>>
    >> http://www.crazyguyonabike.com/
    >>
    >> especially on long winter evenings. The thing that strikes me most is
    >> just how much they carry. They lovingly show photos of their 'steeds'
    >> with what seems to be excessive luggage. Front panniers, rear panniers,
    >> handlebar bag and the latest bargain from B&Q in kitchen sinks!
    >>
    >> I am assuming now that this is a non-camping tour but I have always
    >> worked on the formula: one on, two off, i.e.: socks three, pants three,
    >> vests three, cycling tops three, shorts three, etc. and with this I have
    >> toured for 3 weeks. I also reason that it would be the same for three
    >> months or more.
    >>
    >> Assuming staying in reasonable hotels or accommodation of some sort every
    >> night what is the minimum weight you think you could get away with?

    >
    > If I'm not taking the tent, inflatable mattress and sleeping bag etc.,
    > then everything I need fits in one pannier, unless its both cold and
    > raining, in which case said pannier would be about half full. Apart from
    > the fleece, everything would fit in one washing machine load when I got
    > back, so weight wise I suppose it can't be more than 5 to 7 lbs (I'm not
    > including stuff like a lock, which I would take on every journey, and I
    > don't put my bathroom bag in the washing machine). I've never actually
    > done a non-camping tour, so I normally take 2 panniers and a barbag. I've
    > not toured for more than 2 weeks at a stretch, though.
    >
    > JimP
    >
    > --
    > Let's think the unthinkable, let's do the undoable, let's prepare to
    > grapple with the ineffable itself, and see if we may not eff it after
    > all. - DNA
     
  4. Tony Raven

    Tony Raven Guest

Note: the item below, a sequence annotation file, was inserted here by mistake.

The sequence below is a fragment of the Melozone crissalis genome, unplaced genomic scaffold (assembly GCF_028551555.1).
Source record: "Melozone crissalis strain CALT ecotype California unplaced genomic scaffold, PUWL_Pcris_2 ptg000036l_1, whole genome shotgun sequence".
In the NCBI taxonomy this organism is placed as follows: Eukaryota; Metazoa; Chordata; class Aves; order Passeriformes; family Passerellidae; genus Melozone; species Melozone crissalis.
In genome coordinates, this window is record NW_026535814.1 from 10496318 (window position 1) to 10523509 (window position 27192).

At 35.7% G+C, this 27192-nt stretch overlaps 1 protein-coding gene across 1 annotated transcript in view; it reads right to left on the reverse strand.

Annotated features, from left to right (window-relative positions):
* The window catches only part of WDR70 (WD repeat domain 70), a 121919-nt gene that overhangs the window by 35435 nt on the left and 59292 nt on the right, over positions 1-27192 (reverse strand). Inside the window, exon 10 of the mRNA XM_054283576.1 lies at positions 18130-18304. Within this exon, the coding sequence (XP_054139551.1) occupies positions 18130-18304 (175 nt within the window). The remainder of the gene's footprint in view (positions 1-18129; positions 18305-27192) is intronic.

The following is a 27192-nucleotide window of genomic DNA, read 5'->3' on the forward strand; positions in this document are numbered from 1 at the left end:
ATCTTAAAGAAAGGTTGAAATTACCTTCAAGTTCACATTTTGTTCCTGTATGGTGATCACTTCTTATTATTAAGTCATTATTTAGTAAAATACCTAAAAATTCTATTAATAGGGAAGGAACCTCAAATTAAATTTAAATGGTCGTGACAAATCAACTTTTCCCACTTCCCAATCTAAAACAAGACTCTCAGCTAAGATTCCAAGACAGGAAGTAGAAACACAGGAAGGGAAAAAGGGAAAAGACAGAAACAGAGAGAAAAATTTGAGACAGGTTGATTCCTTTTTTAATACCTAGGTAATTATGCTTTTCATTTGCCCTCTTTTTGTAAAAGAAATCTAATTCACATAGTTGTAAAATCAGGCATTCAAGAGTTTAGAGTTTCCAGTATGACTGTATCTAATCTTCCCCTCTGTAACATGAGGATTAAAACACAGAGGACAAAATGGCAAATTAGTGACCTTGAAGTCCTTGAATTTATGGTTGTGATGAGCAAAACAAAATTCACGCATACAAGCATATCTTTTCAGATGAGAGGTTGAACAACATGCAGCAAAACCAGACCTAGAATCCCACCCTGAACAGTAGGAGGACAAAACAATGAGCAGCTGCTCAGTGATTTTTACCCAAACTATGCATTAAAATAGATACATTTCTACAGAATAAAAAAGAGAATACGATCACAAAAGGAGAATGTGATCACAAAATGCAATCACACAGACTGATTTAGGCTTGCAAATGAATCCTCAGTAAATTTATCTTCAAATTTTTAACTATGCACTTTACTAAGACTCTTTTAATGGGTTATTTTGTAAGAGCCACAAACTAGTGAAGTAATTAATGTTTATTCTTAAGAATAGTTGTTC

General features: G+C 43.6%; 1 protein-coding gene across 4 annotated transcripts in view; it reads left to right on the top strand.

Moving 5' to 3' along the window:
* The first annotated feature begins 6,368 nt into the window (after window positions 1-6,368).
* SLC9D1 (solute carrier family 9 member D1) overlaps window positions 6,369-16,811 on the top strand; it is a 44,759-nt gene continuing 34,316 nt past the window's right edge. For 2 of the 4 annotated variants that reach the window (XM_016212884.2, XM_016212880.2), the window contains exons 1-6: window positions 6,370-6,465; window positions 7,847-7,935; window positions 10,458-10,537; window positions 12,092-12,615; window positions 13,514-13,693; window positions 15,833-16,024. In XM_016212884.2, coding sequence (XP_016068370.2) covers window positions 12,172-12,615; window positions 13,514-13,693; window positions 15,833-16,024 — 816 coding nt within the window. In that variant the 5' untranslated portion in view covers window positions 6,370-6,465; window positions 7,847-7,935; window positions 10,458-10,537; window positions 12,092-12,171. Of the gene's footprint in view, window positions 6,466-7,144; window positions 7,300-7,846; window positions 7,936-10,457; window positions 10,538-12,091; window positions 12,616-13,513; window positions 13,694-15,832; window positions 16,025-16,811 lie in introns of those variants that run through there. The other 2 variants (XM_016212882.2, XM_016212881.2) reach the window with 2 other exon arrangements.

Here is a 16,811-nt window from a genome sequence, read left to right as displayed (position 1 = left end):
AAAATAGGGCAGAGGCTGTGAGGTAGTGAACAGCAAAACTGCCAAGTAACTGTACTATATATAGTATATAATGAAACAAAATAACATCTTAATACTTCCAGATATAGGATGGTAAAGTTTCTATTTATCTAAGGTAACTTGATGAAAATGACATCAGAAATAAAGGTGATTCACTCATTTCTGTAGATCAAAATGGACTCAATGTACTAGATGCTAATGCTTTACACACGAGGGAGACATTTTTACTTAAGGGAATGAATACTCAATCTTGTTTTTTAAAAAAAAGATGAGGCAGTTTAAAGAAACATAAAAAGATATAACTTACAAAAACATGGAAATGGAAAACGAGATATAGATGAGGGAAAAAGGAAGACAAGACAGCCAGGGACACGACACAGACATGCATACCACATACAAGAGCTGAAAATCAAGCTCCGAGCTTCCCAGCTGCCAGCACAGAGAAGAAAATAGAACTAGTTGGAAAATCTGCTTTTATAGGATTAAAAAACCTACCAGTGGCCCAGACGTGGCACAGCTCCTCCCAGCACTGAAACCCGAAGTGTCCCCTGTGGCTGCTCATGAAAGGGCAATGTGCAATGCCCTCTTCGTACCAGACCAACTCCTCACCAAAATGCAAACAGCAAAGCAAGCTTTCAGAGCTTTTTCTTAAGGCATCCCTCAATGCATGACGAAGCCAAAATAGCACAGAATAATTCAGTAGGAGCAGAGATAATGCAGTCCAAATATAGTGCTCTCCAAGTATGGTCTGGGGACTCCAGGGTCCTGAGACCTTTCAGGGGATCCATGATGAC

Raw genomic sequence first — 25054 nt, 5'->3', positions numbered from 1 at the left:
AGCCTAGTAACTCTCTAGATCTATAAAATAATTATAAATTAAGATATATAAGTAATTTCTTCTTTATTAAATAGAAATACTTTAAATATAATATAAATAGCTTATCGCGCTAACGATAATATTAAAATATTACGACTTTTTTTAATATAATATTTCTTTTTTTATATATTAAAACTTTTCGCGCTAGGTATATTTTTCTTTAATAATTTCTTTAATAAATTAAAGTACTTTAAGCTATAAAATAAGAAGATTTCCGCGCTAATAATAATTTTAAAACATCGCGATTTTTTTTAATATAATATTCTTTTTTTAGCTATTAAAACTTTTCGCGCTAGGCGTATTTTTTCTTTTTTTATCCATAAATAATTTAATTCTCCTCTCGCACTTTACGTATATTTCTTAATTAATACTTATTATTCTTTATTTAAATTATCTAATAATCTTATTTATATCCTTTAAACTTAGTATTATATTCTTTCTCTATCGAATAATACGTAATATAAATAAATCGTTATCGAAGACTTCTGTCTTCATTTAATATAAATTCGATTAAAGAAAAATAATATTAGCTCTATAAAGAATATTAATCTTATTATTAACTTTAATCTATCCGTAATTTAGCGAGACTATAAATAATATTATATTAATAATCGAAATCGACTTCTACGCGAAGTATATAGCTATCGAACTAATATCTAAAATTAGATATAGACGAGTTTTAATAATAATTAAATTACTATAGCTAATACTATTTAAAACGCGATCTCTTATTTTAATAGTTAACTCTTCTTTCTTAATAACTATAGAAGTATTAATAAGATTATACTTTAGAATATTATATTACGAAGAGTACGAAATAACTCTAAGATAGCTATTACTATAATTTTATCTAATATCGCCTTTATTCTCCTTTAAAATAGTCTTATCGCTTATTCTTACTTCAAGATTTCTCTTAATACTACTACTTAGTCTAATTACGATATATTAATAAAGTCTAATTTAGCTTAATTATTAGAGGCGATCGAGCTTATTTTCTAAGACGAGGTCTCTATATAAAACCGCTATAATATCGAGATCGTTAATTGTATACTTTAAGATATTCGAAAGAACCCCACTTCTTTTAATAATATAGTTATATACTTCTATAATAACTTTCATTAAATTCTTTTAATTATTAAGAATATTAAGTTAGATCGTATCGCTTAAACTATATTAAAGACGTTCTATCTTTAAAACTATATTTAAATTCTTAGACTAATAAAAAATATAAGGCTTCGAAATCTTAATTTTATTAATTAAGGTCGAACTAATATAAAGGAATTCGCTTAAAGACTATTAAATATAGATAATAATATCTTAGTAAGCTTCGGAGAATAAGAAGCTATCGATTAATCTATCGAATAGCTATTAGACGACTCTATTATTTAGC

Jim Price wrote:
    >
    > If I'm not taking the tent, inflatable mattress and sleeping bag etc.,
    > then everything I need fits in one pannier, unless its both cold and
    > raining, in which case said pannier would be about half full. Apart from
    > the fleece, everything would fit in one washing machine load when I got
    > back, so weight wise I suppose it can't be more than 5 to 7 lbs (I'm not
    > including stuff like a lock, which I would take on every journey, and I
    > don't put my bathroom bag in the washing machine). I've never actually
    > done a non-camping tour, so I normally take 2 panniers and a barbag.
    > I've not toured for more than 2 weeks at a stretch, though.
    >


    When we've toured as a family on the two tandems we've managed with one
    pannier each (sleeping mat and bag, clothing, washbag and luxury items
    (toys/books, radio etc) each plus a BOB trailer (four man tent, cooking
    gear, food) for up to four weeks.
    http://www.raven-family.com/Touring.htm

    --
    Tony

    "The best way I know of to win an argument is to start by being in the
    right."
    - Lord Hailsham
     
  5. Tony W

    Tony W Guest

    "citizen142" <[email protected]> wrote in message
    news:[email protected]
    >I like to read the of the adventures and cycling tours of the people